Posts Tagged ‘Mt. Hood’

Northwest Birding Pictures From the Watsons

February 21, 2010

Joe and Betty Watson from Contra Costa County, CA, were on the February trip to the Northwest.  Here are some of the great images they captured.  As much poetry as a birding trip can stand.

Ferryboat taking a test run at dawn, Port Townsend.  Here we saw Pelagic Cormorant, Surfbirds, Black Turnstones, Pigeon Guillemots at close range, Red-necked Grebe, Surf Scoters, Northwest Crows, Glaucous-winged Gulls, harbor seals and two mule deer walking down the sidewalk.

A truly Northwestern experience, birding on a ferryboat.

You might call this next photo, “Birders Adrift.”  It was taken on Penn Cove, Whidbey Island.

AND THERE WERE ALSO SOME BIRDS

Three Eagles along the Nisqually River, in Nisqually NWR.

The locals refer to the genetic admixture of gullness as “Olympic Gull,” a large hybrid of many mixed generations of Glaucous-winged and Western.  Those specks offshore are scoters (Surf and White-winged), Common Goldeneyes,  Common Loons, Red-breasted Mergansers, Bufflehead, Greater Scaup, Horned Grebes and probably some Mew Gulls riding high in the water.  This was taken along Hood Canal at Dosewallips State Park.

Northwest Birding Gallery, February, 2010

February 13, 2010

One of the numerous Bald Eagles on Sauvie Island, west of Portland, Oregon.  The large number of wintering waterfowl attract the predatory eagles each year.  The competition is easily viewed as mature eagles like this one frequently swoop in and displace a younger eagle from its perch with a clear view of the lakes and marshes.  Geese and ducks are spooked into swirling flocks aflight whenever an eagle soars over their location.  Harriers can also raise a cloud of birds. The potential prey does not act the same way when a Red-tailed Hawk is seen.

Below:   Peregrine overlooking marsh on the  west end of Sauvie Island.

Top to bottom:  Looking east across the flats of Sauvie Island.

Dawn at Astoria near the mouth of the Columbia River.

Eagle pair overlooking Columbia from perch in Warrenton, Oregon.  After they left this lone young eagle took the same perch, well known, apparently, among local eagles.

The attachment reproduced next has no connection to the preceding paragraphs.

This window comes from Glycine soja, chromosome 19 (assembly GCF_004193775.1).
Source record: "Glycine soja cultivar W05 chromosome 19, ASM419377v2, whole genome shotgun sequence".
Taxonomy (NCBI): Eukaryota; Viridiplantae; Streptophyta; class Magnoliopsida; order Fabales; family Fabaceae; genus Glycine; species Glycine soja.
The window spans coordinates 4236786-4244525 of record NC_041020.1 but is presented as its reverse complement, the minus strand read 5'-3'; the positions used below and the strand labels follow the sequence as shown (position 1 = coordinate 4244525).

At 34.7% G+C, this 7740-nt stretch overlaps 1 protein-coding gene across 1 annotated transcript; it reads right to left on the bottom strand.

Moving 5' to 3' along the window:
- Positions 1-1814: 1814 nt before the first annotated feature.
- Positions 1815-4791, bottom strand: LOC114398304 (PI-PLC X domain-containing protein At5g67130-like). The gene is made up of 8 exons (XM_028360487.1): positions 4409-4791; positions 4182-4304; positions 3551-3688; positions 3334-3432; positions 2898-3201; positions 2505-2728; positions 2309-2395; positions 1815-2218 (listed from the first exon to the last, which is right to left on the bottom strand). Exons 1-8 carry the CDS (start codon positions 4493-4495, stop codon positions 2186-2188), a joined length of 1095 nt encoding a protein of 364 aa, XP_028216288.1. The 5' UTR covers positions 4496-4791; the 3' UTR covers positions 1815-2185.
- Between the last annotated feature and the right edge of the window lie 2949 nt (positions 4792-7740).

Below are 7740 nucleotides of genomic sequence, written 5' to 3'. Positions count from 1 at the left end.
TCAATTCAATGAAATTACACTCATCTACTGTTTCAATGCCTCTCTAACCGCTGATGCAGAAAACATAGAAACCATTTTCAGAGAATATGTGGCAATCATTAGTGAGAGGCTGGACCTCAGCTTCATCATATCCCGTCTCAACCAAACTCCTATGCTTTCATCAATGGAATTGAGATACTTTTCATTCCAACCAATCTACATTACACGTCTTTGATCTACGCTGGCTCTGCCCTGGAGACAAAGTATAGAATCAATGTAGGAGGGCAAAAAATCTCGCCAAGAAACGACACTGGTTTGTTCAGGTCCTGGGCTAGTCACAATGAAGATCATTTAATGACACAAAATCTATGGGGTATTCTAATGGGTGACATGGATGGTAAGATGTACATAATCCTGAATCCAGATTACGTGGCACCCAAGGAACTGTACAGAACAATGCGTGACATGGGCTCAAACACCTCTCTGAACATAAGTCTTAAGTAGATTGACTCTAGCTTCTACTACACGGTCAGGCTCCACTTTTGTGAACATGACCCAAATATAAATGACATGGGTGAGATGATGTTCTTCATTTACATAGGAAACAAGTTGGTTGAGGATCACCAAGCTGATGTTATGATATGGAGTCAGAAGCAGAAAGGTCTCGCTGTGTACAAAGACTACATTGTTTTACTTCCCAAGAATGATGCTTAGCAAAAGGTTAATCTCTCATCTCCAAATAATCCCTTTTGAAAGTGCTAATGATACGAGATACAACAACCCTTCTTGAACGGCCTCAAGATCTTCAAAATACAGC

Two Surfbirds on the boulder beach at Seaside, Oregon.  As usual, they were mixed in with a flock of Black Turnstones.  Offshore were White-winged Scoters.  On the right: single Surfbird and starfish on rocks.

Sauvie Island revisited

February 6, 2010

I brought a second group of PIBirding clients to Sauvie Island today.  Despite the forecast of rain we endured hours of sunshine after a couple rainbows.  Over sixty species.

One of the last birds we saw today:

This Peregrine al0ng Rentenaar Road. Of course there were plenty of BIG raptors:

Location:  Sauvie’s Island
Observation date:     2/5/10
Number of species:     62

Greater White-fronted Goose     2
Snow Goose     800
Ross’s Goose     15
Cackling Goose     120
Canada Goose     2500
Canada Goose (Dusky)     400
Tundra Swan     250
Eurasian Wigeon     4
American Wigeon     800
Mallard     200
Northern Shoveler     120
Northern Pintail     750
Green-winged Teal     250
Ring-necked Duck     150
Lesser Scaup     15
Bufflehead     2
Hooded Merganser     3
Pied-billed Grebe     3
Double-crested Cormorant     35
Great Blue Heron     6
Great Egret     4
Bald Eagle     16
Northern Harrier     10
Red-tailed Hawk     25
American Kestrel     12
Peregrine Falcon     1
American Coot     160
Sandhill Crane     300
Dunlin     40
Mew Gull     30
Ring-billed Gull     350
California Gull     1
Rock Pigeon     15
Eurasian Collared-Dove     5
Mourning Dove     30
Great Horned Owl     1
Red-breasted Sapsucker     3
Downy Woodpecker     2
Hairy Woodpecker     1
Northern Flicker (Red-shafted)     12
Steller’s Jay     4
Western Scrub-Jay     16
American Crow     30
Black-capped Chickadee     8
Brown Creeper     3
Bewick’s Wren     2
Golden-crowned Kinglet     1
American Robin     15
European Starling     250
Yellow-rumped Warbler     6
Spotted Towhee     4
Fox Sparrow     1
Song Sparrow     10
White-crowned Sparrow     8
Golden-crowned Sparrow     50
Dark-eyed Junco (Oregon)     24
Red-winged Blackbird     20
Western Meadowlark     4
Brewer’s Blackbird     50
House Finch     6
Pine Siskin     2
American Goldfinch     2